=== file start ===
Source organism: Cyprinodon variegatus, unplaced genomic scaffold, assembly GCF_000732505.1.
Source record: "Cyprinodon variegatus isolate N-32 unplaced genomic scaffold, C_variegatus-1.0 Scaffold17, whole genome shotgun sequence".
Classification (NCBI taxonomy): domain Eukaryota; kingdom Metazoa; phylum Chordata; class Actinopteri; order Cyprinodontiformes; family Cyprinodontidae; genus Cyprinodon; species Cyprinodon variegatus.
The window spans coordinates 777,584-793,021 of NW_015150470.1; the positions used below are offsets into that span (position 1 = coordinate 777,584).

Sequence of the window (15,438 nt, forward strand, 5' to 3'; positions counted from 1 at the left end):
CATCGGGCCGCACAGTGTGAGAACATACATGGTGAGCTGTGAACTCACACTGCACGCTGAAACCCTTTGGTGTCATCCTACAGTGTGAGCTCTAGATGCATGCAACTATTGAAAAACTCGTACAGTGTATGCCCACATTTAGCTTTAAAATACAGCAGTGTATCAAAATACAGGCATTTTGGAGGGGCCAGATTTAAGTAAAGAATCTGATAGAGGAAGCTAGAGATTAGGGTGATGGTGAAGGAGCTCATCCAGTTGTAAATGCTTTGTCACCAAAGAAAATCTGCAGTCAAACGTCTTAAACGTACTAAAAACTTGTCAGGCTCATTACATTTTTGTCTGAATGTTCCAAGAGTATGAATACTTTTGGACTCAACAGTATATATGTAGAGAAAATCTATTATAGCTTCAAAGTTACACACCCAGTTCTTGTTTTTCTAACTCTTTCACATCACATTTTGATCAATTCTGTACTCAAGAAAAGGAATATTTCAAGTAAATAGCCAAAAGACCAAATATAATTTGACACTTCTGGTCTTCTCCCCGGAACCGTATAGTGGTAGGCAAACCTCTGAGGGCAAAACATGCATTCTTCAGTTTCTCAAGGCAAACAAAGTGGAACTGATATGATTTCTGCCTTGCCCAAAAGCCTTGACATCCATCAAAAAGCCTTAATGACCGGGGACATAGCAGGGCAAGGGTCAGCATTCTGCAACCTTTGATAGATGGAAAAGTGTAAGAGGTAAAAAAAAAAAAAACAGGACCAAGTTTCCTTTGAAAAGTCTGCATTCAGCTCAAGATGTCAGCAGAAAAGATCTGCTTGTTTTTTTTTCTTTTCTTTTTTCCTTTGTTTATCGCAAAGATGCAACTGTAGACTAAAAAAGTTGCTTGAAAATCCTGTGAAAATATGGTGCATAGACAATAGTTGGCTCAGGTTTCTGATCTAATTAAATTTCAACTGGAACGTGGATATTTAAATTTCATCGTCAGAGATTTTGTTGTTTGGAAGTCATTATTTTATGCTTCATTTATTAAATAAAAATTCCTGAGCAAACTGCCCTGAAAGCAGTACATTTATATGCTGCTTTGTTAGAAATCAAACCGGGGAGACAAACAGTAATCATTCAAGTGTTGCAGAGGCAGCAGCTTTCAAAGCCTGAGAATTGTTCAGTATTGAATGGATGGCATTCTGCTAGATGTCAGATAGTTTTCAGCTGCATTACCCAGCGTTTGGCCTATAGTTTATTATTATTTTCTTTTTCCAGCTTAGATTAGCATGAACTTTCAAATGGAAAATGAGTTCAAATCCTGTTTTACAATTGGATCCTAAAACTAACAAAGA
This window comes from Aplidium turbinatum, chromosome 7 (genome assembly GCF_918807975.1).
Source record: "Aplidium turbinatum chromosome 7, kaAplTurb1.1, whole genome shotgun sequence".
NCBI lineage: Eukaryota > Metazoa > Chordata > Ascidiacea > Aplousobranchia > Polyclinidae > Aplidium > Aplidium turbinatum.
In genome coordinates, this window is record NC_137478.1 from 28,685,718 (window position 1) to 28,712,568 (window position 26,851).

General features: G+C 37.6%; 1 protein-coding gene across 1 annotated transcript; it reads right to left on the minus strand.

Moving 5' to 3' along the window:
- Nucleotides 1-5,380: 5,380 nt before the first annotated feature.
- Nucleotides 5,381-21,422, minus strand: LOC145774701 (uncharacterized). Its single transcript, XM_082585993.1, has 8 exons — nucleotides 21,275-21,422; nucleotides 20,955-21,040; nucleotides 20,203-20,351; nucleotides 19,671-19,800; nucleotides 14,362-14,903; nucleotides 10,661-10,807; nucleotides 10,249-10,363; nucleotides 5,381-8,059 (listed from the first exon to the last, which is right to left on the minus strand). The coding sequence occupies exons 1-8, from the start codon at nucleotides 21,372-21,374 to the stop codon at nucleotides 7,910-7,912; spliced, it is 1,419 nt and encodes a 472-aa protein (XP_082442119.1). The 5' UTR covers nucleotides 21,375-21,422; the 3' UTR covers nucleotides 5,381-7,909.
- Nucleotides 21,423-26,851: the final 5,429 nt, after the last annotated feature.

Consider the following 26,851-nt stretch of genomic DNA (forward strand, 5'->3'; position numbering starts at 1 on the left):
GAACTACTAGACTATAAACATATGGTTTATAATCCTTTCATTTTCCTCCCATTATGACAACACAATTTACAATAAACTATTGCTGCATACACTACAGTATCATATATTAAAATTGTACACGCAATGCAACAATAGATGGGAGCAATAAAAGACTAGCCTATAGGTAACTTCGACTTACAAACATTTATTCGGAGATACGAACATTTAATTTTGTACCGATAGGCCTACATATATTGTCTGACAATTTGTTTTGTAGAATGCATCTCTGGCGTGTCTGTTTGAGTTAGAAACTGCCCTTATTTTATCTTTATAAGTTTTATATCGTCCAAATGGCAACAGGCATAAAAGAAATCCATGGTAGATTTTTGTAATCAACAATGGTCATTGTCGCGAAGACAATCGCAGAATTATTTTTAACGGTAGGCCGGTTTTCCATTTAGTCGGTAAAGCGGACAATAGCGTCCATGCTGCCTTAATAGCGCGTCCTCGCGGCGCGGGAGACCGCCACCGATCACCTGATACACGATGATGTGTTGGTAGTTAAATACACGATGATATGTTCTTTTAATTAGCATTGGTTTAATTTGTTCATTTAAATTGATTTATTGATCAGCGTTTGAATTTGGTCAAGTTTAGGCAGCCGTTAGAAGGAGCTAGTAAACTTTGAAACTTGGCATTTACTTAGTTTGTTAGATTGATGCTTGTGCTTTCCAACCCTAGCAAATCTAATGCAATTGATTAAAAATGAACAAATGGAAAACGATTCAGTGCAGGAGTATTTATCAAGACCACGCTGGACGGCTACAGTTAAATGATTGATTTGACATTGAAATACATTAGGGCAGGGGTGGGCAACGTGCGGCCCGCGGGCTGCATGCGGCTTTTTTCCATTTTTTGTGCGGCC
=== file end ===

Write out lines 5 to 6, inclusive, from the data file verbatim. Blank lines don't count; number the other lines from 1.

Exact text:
Sequence of the window (15,438 nt, forward strand, 5' to 3'; positions counted from 1 at the left end):
CATCGGGCCGCACAGTGTGAGAACATACATGGTGAGCTGTGAACTCACACTGCACGCTGAAACCCTTTGGTGTCATCCTACAGTGTGAGCTCTAGATGCATGCAACTATTGAAAAACTCGTACAGTGTATGCCCACATTTAGCTTTAAAATACAGCAGTGTATCAAAATACAGGCATTTTGGAGGGGCCAGATTTAAGTAAAGAATCTGATAGAGGAAGCTAGAGATTAGGGTGATGGTGAAGGAGCTCATCCAGTTGTAAATGCTTTGTCACCAAAGAAAATCTGCAGTCAAACGTCTTAAACGTACTAAAAACTTGTCAGGCTCATTACATTTTTGTCTGAATGTTCCAAGAGTATGAATACTTTTGGACTCAACAGTATATATGTAGAGAAAATCTATTATAGCTTCAAAGTTACACACCCAGTTCTTGTTTTTCTAACTCTTTCACATCACATTTTGATCAATTCTGTACTCAAGAAAAGGAATATTTCAAGTAAATAGCCAAAAGACCAAATATAATTTGACACTTCTGGTCTTCTCCCCGGAACCGTATAGTGGTAGGCAAACCTCTGAGGGCAAAACATGCATTCTTCAGTTTCTCAAGGCAAACAAAGTGGAACTGATATGATTTCTGCCTTGCCCAAAAGCCTTGACATCCATCAAAAAGCCTTAATGACCGGGGACATAGCAGGGCAAGGGTCAGCATTCTGCAACCTTTGATAGATGGAAAAGTGTAAGAGGTAAAAAAAAAAAAAACAGGACCAAGTTTCCTTTGAAAAGTCTGCATTCAGCTCAAGATGTCAGCAGAAAAGATCTGCTTGTTTTTTTTTCTTTTCTTTTTTCCTTTGTTTATCGCAAAGATGCAACTGTAGACTAAAAAAGTTGCTTGAAAATCCTGTGAAAATATGGTGCATAGACAATAGTTGGCTCAGGTTTCTGATCTAATTAAATTTCAACTGGAACGTGGATATTTAAATTTCATCGTCAGAGATTTTGTTGTTTGGAAGTCATTATTTTATGCTTCATTTATTAAATAAAAATTCCTGAGCAAACTGCCCTGAAAGCAGTACATTTATATGCTGCTTTGTTAGAAATCAAACCGGGGAGACAAACAGTAATCATTCAAGTGTTGCAGAGGCAGCAGCTTTCAAAGCCTGAGAATTGTTCAGTATTGAATGGATGGCATTCTGCTAGATGTCAGATAGTTTTCAGCTGCATTACCCAGCGTTTGGCCTATAGTTTATTATTATTTTCTTTTTCCAGCTTAGATTAGCATGAACTTTCAAATGGAAAATGAGTTCAAATCCTGTTTTACAATTGGATCCTAAAACTAACAAAGA